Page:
After spending five seasons trying to keep the peace in The Last Kingdom, Uhtred of Bebbanburg’s story comes to an end with Netflix’s epic feature film The Last Kingdom: Seven Kings Must Die. If you’re like me and obsessed with period-piece clothing, then you’re probably enthralled by this movie’s costumes. Costume designer Luciano Capozzi created costumes from scratch for the principal cast and 700-plus background characters. Using a natural color palette to differentiate the various kingdoms, Luciano also collaborated with Italian and Hungarian artisans to craft accessories that were period-appropriate but stylized to reach a wider audience.
Recently, I had the privilege of chatting with Luciano about his design process, creating nuanced costumes for the cast, his design inspirations and more.
Melody McCune: We at GGA love a good origin story. How did you become a costume designer?
Luciano Capozzi: I started to study costume design during the ’80s, an amazing decade so rich with energy and dreams, especially in Italy, where we lived an artistic and creative renaissance. I was attending a specific school in Rome, and my first work was a home video production with the amazing actor Omar Sharif.
MM: How did you get involved with The Last Kingdom: Seven Kings Must Die?
LC: A dear friend, the talented director Paul Wilmshurst (a director I already worked with for A.D.: The Bible Continues in 2014), was preparing Season 5 of The Last Kingdom! He and the producers contacted me to ask me if I was available to work with them, but unfortunately, I was busy, so I couldn’t do it. However, I have been in contact with the producers, and when they started thinking about Seven Kings, they came back to me, and I accepted it immediately!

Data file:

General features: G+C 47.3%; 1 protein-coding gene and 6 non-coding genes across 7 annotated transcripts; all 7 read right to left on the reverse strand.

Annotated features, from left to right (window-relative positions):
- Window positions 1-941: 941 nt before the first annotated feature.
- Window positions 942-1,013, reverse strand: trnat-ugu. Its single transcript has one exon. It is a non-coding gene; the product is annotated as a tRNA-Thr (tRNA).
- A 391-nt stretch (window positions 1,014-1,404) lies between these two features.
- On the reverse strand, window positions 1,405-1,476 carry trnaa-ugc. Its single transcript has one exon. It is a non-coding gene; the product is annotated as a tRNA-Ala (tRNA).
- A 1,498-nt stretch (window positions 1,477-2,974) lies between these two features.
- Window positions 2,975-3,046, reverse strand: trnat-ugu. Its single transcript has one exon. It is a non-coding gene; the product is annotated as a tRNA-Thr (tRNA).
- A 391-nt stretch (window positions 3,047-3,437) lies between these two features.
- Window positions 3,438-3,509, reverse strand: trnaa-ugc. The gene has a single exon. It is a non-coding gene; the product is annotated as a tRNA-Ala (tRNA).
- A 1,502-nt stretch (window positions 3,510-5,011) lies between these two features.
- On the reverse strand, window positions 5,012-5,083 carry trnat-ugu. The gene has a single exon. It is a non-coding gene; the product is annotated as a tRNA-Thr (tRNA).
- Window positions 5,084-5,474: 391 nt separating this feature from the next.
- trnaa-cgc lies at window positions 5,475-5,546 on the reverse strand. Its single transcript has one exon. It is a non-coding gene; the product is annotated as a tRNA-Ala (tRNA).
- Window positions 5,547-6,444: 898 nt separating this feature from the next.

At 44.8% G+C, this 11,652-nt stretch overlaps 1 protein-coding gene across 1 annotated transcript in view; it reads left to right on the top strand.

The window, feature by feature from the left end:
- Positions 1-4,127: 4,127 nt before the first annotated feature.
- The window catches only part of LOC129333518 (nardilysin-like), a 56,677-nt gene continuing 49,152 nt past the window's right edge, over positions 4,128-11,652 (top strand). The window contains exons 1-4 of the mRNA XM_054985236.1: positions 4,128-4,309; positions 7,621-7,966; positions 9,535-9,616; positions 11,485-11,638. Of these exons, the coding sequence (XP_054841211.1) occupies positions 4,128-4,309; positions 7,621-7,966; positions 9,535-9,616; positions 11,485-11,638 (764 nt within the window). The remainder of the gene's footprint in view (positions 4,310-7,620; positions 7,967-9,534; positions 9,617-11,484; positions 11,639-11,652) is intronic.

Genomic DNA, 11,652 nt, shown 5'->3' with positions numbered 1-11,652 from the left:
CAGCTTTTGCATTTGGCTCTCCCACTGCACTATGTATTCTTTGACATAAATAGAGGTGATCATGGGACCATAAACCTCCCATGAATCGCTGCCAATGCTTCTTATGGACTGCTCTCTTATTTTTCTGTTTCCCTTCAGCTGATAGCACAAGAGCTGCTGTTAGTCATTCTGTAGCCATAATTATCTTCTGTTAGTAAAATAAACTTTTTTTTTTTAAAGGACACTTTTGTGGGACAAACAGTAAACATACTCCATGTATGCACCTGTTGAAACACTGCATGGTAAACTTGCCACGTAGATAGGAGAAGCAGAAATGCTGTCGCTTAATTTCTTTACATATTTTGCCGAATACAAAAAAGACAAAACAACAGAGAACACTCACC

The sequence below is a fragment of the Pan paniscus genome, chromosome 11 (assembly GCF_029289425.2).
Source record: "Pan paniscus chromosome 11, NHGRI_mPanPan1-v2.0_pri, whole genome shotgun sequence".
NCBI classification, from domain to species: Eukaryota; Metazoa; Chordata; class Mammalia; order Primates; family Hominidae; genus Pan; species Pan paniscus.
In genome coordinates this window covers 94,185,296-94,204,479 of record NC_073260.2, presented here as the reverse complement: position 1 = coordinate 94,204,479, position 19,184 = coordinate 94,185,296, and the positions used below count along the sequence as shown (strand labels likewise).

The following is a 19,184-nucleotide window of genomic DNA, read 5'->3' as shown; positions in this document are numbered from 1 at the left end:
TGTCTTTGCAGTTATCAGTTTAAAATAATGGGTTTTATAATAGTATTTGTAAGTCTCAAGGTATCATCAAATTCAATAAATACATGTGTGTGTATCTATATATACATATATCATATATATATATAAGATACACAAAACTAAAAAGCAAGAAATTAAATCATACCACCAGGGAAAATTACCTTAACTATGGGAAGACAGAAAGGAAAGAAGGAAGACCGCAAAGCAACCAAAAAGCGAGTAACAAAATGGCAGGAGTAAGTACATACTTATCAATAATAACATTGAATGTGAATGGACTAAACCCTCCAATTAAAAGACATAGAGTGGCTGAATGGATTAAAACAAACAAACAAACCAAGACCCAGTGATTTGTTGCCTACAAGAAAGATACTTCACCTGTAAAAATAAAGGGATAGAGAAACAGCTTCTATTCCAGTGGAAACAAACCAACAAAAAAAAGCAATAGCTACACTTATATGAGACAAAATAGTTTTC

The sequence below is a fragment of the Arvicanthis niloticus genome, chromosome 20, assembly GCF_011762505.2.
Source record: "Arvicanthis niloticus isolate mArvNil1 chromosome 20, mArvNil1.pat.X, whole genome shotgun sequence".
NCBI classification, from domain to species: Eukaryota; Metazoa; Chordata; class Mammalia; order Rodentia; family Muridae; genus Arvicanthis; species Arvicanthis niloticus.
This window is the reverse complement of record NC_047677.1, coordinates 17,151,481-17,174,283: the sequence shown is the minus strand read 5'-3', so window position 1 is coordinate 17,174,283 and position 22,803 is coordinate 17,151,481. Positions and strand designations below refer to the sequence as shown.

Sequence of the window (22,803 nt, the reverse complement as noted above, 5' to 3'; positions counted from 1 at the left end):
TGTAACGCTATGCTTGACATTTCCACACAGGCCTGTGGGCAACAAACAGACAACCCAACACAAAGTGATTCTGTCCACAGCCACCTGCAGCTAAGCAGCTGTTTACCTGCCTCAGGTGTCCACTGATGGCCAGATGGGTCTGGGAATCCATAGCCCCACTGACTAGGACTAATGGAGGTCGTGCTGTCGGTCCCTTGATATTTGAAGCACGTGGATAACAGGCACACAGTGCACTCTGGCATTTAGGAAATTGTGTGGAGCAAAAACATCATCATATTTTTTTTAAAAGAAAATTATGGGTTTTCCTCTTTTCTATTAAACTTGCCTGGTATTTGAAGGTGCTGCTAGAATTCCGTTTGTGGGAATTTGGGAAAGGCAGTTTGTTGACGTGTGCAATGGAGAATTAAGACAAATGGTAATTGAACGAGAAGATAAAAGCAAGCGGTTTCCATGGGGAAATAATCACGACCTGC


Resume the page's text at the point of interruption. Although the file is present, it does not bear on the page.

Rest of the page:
MM: What was your thought process behind stylizing your designs to reach a wider audience while keeping them period accurate?
LC: I immediately realized I had a big responsibility toward the massive audience of the series! My first idea was to make new costumes with my personal touch but also be respectful of the work done before my arrival. Before starting my designs, I also watched all the previous seasons to understand the costumes and how to add my ideas.
MM: Did you draw inspiration from any designers or artwork when creating the film’s costumes?
LC: For the armor of the Wolf Soldiers, I was inspired by the leather and wool work that the great costume designer Piero Tosi did in Pier Paolo Pasolini’s Medea, a real art piece. Regarding the Saxon world, it was beneficial to study tapestries such as the Bayeux Tapestry. It looks like a comic from the year 1000, which was a source of inspiration, and the illustrations of the sacred texts preserved in Cambridge as well as the enameled jewels in Oxford.
MM: What kinds of materials did you use for the costumes to make them look so authentic?
LC: I used only natural materials such as wool, cotton and linen; all materials I can dye and treat with various methods to emphasize their textures. I’m sure that the beauty of these materials will be evident on the screen, thanks to the high definitions of filming.